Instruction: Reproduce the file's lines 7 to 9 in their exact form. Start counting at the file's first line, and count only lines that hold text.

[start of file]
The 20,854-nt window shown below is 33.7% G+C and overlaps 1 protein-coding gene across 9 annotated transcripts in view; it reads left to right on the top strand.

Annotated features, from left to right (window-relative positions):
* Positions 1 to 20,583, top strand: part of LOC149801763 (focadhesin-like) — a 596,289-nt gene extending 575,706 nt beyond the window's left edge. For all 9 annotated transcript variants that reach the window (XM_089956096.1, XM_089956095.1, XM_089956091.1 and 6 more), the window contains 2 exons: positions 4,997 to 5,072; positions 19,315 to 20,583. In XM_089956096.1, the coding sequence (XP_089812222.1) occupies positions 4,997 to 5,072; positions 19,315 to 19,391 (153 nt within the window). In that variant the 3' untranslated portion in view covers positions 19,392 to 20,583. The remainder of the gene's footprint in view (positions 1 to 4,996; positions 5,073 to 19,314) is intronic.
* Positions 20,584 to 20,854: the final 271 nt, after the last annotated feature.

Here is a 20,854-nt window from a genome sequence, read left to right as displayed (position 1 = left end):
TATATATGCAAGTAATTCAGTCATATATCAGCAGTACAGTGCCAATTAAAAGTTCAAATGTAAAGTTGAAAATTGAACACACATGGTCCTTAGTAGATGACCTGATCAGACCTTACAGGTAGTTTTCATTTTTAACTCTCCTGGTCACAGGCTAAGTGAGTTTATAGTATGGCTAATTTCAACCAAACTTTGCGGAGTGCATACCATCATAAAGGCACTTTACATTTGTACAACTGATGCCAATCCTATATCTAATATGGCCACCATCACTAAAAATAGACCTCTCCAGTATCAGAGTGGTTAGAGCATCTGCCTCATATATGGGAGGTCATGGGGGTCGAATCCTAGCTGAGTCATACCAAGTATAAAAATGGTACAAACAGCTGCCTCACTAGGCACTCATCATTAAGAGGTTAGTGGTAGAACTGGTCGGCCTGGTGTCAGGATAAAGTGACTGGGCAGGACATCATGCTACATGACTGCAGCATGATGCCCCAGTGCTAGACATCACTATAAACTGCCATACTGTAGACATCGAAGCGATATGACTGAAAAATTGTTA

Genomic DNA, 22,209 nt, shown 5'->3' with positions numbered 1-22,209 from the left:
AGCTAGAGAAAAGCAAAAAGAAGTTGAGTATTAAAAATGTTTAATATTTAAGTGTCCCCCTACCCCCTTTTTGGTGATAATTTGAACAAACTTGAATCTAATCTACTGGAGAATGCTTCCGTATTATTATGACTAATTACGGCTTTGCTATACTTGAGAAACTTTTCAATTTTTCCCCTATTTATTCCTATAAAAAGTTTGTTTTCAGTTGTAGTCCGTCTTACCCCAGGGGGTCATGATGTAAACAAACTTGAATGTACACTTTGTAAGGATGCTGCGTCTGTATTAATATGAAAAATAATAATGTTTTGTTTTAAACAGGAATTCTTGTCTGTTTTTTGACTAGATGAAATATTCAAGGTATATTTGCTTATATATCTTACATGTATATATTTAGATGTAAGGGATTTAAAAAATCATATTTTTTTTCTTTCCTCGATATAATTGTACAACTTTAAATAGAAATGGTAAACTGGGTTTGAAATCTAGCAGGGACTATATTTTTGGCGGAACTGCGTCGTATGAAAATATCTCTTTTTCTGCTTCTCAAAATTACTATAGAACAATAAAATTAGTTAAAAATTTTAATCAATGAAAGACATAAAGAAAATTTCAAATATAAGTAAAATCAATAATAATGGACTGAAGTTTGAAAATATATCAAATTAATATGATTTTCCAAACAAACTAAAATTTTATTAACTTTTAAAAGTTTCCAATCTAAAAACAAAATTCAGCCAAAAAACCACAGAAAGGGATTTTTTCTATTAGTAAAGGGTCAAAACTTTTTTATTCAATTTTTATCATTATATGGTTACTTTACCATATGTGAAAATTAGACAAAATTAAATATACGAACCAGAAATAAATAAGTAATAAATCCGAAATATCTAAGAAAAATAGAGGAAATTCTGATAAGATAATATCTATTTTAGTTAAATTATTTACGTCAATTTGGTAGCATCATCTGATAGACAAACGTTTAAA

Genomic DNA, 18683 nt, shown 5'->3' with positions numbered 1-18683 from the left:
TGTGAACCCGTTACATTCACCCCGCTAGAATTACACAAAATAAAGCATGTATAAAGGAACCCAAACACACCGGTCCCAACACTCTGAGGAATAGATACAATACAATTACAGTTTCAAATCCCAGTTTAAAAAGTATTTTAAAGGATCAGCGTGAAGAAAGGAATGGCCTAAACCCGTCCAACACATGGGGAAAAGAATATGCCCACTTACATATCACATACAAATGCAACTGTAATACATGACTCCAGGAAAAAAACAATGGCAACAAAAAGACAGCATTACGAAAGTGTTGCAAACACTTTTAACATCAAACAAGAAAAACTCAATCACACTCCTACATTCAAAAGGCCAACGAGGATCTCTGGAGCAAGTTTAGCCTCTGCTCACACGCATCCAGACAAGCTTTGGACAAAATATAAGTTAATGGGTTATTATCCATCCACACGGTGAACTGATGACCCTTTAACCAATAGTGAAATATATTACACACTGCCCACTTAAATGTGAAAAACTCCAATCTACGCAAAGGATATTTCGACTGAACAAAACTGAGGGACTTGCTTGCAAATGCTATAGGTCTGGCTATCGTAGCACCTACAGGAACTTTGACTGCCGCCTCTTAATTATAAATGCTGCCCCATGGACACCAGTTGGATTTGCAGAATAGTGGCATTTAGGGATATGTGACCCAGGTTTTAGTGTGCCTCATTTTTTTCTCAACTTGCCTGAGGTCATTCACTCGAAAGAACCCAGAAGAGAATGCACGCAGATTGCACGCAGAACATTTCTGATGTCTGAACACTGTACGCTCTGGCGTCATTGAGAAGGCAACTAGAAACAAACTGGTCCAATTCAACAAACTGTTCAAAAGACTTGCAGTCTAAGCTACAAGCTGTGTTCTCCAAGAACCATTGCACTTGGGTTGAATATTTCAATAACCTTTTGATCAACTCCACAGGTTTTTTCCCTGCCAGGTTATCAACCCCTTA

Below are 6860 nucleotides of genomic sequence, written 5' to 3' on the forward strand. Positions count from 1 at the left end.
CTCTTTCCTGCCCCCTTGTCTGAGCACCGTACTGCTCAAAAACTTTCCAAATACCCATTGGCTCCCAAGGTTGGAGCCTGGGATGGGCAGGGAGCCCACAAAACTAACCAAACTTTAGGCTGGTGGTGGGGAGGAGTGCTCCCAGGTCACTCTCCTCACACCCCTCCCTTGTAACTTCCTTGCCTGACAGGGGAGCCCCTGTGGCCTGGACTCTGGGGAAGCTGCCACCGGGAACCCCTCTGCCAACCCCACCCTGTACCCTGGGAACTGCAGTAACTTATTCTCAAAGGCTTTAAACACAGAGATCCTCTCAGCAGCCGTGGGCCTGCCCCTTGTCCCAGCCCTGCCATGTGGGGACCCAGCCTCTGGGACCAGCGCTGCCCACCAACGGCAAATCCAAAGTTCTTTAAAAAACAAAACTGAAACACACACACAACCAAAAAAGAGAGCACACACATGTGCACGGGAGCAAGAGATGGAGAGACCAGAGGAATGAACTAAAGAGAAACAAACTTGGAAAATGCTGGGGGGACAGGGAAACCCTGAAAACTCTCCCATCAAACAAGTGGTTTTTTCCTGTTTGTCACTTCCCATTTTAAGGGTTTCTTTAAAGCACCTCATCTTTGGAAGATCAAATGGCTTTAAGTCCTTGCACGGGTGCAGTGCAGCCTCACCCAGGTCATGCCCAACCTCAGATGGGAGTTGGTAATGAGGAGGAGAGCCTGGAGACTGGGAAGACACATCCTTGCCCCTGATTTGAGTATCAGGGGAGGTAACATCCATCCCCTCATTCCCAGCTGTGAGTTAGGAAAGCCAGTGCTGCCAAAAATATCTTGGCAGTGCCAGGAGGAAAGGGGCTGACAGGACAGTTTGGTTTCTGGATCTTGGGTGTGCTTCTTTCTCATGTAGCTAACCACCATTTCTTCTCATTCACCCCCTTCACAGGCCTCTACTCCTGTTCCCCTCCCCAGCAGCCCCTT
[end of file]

Genomic DNA, 22,209 nt, shown 5'->3' with positions numbered 1-22,209 from the left:
AGCTAGAGAAAAGCAAAAAGAAGTTGAGTATTAAAAATGTTTAATATTTAAGTGTCCCCCTACCCCCTTTTTGGTGATAATTTGAACAAACTTGAATCTAATCTACTGGAGAATGCTTCCGTATTATTATGACTAATTACGGCTTTGCTATACTTGAGAAACTTTTCAATTTTTCCCCTATTTATTCCTATAAAAAGTTTGTTTTCAGTTGTAGTCCGTCTTACCCCAGGGGGTCATGATGTAAACAAACTTGAATGTACACTTTGTAAGGATGCTGCGTCTGTATTAATATGAAAAATAATAATGTTTTGTTTTAAACAGGAATTCTTGTCTGTTTTTTGACTAGATGAAATATTCAAGGTATATTTGCTTATATATCTTACATGTATATATTTAGATGTAAGGGATTTAAAAAATCATATTTTTTTTCTTTCCTCGATATAATTGTACAACTTTAAATAGAAATGGTAAACTGGGTTTGAAATCTAGCAGGGACTATATTTTTGGCGGAACTGCGTCGTATGAAAATATCTCTTTTTCTGCTTCTCAAAATTACTATAGAACAATAAAATTAGTTAAAAATTTTAATCAATGAAAGACATAAAGAAAATTTCAAATATAAGTAAAATCAATAATAATGGACTGAAGTTTGAAAATATATCAAATTAATATGATTTTCCAAACAAACTAAAATTTTATTAACTTTTAAAAGTTTCCAATCTAAAAACAAAATTCAGCCAAAAAACCACAGAAAGGGATTTTTTCTATTAGTAAAGGGTCAAAACTTTTTTATTCAATTTTTATCATTATATGGTTACTTTACCATATGTGAAAATTAGACAAAATTAAATATACGAACCAGAAATAAATAAGTAATAAATCCGAAATATCTAAGAAAAATAGAGGAAATTCTGATAAGATAATATCTATTTTAGTTAAATTATTTACGTCAATTTGGTAGCATCATCTGATAGACAAACGTTTAAA

Genomic DNA, 18683 nt, shown 5'->3' with positions numbered 1-18683 from the left: